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I used Moog springs on my car. I never counted the coils but the car did sit higher in the front. I raised the back to level it out. I was told Moog only makes one spring now. Just heavy duty. But you should be ok with a big block.

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'68 Parisienne 2+2 Convertible Matador Red (Resale Red but not for sale).



A Poncho Legend!

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That's what I'm hoping for.

I will certainly the compare the old and the new. But first I want to try it with the 283 springs. I know I did that with my 427 automatic Grande Parisienne way back when, but it was a little bit low in the front. That car was loaded though, A/C, all the power options. It likely weighed 400 pounds more than this car does with no options.

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1966 Strato Chief 2 door sedan 283 4 speed 43,000 miles


Poncho Master!

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Talk to norm at mid Canada, I know a number of years ago he said he had a place to get springs close to OE specs.

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1967 2dr Biscayne. L36, M40, G80, K05, F41. #'s.
1967 Impala convert. 283, glide. Parked in the garage since 74 and hasn't moved. Soon to be BB 4speed.

 



A Poncho Legend!

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Hmmm, I hadn't thought of him.

I'm not stuck yet but planning ahead.

I'll talk to Norm in the spring I guess. His voice mail a couple of weeks ago said he's away until spring.

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1966 Strato Chief 2 door sedan 283 4 speed 43,000 miles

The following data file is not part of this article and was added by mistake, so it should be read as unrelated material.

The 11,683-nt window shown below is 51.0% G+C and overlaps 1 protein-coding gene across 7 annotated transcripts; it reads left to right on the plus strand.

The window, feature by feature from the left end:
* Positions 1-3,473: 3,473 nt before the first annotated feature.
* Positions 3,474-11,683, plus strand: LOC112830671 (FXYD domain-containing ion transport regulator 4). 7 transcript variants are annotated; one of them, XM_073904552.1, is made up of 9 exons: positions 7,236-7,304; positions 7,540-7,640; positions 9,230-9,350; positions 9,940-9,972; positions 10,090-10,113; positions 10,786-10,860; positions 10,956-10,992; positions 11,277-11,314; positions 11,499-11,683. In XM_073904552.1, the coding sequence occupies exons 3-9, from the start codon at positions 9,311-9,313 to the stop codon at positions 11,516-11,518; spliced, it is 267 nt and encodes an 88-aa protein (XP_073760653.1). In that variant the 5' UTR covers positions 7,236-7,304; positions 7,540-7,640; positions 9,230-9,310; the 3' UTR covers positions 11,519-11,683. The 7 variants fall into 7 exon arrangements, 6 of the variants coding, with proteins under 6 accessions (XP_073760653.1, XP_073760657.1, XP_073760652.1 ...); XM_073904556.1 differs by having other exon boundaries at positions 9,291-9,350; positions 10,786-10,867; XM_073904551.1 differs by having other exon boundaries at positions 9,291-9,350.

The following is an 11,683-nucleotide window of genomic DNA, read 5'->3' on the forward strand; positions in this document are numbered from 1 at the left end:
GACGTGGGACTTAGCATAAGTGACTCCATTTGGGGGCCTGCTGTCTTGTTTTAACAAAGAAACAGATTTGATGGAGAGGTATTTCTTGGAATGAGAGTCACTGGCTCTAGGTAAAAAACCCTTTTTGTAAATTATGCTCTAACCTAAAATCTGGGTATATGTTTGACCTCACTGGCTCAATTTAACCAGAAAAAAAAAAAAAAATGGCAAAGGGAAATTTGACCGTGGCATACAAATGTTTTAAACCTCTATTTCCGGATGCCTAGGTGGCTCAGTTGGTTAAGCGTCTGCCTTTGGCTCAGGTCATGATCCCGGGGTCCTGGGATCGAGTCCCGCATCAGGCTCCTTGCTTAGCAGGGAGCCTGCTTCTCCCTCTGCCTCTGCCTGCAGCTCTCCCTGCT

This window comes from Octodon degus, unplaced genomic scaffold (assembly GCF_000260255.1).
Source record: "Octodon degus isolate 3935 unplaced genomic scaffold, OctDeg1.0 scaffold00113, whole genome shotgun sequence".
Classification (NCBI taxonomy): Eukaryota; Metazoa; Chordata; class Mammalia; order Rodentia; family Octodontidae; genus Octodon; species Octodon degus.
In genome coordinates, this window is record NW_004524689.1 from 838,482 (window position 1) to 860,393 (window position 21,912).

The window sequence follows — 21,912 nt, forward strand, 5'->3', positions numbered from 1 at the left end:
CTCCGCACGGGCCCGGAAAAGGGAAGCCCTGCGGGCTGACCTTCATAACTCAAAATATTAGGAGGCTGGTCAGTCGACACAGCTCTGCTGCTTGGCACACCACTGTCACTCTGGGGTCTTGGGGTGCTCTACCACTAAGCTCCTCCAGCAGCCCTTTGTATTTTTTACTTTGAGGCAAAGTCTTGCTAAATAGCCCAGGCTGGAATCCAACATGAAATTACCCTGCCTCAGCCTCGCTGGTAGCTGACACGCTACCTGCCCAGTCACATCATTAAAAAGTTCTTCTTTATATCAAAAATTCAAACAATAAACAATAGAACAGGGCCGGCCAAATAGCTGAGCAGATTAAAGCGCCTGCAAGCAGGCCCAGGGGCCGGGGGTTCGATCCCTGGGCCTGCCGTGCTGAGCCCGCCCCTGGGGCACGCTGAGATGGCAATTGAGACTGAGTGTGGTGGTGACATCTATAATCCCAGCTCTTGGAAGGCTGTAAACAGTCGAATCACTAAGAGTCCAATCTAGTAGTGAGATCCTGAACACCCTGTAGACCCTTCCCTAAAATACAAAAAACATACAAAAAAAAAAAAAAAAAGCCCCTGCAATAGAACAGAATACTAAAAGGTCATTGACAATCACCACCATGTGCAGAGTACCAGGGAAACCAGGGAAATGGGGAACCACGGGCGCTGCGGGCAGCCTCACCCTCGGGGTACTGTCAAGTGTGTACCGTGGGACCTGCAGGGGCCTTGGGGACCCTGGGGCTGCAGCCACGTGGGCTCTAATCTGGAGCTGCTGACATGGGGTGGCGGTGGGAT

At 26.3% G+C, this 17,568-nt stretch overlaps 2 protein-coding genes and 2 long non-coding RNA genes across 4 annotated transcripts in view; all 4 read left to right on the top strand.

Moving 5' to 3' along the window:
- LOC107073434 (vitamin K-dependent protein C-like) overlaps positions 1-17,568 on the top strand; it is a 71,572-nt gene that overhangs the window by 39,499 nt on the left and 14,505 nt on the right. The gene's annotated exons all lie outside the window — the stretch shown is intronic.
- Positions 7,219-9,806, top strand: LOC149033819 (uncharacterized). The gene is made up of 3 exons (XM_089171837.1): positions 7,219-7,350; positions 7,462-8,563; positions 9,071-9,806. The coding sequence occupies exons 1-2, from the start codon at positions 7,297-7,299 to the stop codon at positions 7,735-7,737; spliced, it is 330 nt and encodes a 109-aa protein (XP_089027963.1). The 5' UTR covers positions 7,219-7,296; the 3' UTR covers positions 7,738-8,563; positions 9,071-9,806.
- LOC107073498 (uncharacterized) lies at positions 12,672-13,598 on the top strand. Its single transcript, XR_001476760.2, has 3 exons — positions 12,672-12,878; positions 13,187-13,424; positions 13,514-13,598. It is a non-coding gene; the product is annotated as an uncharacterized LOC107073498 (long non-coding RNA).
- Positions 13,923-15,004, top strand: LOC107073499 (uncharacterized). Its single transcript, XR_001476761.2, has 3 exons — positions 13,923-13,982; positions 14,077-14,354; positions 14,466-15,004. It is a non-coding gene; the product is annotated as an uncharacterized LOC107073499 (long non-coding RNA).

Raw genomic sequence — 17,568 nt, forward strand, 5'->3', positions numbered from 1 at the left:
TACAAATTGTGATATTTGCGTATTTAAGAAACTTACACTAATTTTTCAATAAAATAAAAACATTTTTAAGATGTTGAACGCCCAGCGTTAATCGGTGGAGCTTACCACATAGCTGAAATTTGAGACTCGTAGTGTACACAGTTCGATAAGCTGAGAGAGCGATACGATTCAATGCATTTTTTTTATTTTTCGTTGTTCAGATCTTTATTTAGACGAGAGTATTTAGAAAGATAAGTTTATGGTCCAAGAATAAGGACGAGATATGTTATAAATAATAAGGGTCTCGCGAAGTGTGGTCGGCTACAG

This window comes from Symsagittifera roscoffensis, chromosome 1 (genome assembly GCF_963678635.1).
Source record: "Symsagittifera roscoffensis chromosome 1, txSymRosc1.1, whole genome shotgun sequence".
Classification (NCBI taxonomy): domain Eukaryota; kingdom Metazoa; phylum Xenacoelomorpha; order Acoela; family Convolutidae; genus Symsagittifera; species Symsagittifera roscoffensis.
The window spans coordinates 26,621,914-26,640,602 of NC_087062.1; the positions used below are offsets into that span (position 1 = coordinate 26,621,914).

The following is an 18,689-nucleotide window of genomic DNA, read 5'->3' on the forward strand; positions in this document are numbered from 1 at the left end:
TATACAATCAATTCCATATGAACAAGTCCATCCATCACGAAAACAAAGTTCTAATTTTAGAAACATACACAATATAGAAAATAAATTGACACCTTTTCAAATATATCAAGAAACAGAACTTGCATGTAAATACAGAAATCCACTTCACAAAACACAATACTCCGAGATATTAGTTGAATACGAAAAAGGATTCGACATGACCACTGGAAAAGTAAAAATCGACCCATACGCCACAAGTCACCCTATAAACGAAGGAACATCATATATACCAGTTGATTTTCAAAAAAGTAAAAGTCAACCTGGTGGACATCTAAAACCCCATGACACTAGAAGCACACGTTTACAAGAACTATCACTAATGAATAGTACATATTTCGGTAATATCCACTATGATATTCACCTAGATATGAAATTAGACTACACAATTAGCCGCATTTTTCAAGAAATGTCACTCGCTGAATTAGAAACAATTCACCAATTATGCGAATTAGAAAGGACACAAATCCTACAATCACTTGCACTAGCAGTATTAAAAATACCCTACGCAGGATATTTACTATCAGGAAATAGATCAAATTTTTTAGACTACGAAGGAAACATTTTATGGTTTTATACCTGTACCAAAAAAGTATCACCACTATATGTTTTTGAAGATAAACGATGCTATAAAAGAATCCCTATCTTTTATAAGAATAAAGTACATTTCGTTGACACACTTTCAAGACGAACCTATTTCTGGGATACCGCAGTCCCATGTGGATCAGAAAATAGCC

Canadian Poncho Superstar!

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When I put the big block in my 70 2+2 rag the nose just kept dropping. I replaced the originals with a Moog spring, and it worked perfectly. I'll get you the Moog part #. I also used the same spring on my 70 Parisienne with the 454, same result.

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70 2+2 convertible
70 2+2 hardtop
70 Parisienne hardtop
72 GMC Sierra

 

 



A Poncho Legend!

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Oh good. I'd like to have a backup plan if the springs I got from Mark don't sit the right height for me.

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1966 Strato Chief 2 door sedan 283 4 speed 43,000 miles


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I wish there was a princess auto (read cheap) tool where the rate could be measured with each spring.

Like a basic pressure transducer(scale)attached to a threaded rod coming through a plate. Put the spring over the scale and rod, put on the cap and bolt and tighten down a measured 1" of compression. Take the scale reading and you have the rate.

So you'd just compare the free height along with the rate and you'd have a basic understanding of what you actually have. 

 

I still have the used 350 B springs that Clint sent me way back. I think it's a good bet they'll work in the 65 for the V8.



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67' Grande Parisienne. Ex Ottawa USSR Embassy car, 67- 68.
6977017306_dfca361bfc_m.jpg
 


A Poncho Legend!

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cdnpont wrote:

I wish there was a princess auto (read cheap) tool where the rate could be measured with each spring.

.





I think you just figured out your next project!

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1966 Strato Chief 2 door sedan 283 4 speed 43,000 miles


Canadian Poncho Superstar!

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I used Moog 6322 front springs on both my 1970 big block cars. Worked perfectly.

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70 2+2 convertible
70 2+2 hardtop
70 Parisienne hardtop
72 GMC Sierra